One of my local libraries offered a free workshop this afternoon on creating illuminated letters, similar to the kinds you might see in the medieval manuscripts of monks transcribing the Bible. How could I pass up the opportunity?
Our teacher was Tracey Massey of the Philadelphia Calligraphers' Society. She explained that calligraphy enjoyed a resurgence in interest and popularity in the 1970s, but is now "sort of a dying art." The Society is reaching out to the public to try keep their organization and this beautiful art form thriving in our area.versal letters.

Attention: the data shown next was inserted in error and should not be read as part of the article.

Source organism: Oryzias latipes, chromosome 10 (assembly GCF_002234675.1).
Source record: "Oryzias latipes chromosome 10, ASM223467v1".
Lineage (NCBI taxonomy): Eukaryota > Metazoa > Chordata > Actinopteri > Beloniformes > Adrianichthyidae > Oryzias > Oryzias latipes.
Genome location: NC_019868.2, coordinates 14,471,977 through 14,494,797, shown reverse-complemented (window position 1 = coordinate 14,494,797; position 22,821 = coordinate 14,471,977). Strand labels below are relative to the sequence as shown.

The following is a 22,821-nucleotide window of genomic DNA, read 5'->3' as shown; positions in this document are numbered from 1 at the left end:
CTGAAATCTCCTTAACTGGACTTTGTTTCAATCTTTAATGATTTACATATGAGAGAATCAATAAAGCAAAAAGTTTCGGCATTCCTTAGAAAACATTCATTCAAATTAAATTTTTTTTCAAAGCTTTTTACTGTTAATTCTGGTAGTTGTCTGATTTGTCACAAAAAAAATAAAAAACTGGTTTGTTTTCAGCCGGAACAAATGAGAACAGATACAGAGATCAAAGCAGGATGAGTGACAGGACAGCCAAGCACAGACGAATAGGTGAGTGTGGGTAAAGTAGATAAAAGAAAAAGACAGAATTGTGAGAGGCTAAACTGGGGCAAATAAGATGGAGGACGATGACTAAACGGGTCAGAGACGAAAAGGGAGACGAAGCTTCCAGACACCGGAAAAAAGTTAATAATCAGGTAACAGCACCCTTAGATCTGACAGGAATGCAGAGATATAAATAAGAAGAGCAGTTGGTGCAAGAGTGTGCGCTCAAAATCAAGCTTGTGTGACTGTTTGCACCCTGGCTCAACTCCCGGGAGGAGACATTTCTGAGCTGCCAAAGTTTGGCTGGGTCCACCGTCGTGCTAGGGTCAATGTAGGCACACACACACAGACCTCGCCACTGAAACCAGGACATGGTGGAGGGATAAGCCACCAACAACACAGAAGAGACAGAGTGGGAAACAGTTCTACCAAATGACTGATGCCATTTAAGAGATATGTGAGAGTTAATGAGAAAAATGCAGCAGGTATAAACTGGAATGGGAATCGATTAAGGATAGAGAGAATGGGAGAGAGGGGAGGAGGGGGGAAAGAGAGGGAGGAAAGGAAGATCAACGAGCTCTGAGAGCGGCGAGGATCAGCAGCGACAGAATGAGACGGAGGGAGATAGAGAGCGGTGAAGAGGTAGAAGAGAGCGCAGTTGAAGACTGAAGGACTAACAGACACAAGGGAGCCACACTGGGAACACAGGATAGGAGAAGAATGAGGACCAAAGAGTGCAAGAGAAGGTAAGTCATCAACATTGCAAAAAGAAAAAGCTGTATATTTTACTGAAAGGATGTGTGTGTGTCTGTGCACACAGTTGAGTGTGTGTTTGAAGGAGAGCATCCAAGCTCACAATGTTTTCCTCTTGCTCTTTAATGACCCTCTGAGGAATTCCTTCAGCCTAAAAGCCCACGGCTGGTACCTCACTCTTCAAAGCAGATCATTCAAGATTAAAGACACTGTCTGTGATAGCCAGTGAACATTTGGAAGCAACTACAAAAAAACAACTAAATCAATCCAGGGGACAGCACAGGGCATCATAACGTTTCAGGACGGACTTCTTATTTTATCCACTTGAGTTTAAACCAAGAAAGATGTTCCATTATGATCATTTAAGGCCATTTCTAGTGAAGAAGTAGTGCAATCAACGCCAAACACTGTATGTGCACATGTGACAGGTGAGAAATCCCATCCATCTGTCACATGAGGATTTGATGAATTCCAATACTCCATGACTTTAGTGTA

(Note: Tracy told us that Saral Transfer Paper works much better than regular carbon paper, but she didn't have any for us to use today. It is apparently available at craft stores like Michael's and AC Moore, along with art supply stores.)
creating a repetitive geometric pattern.
You can see my final result here (left column in the middle), along with some of my classmates' work:
I think that anyone who enjoys drawing, lettering, and creating Zentangles and other doodles would have a great time giving this kind of project a try. If you are looking for new sources of art supplies to purchase (ha!), Tracy recommended the following two sites for calligraphy supplies: John Neal Bookseller and Paper & Ink Arts. They look pretty fabulous for those of us involved in painting, doodling, and bookbinding, as well!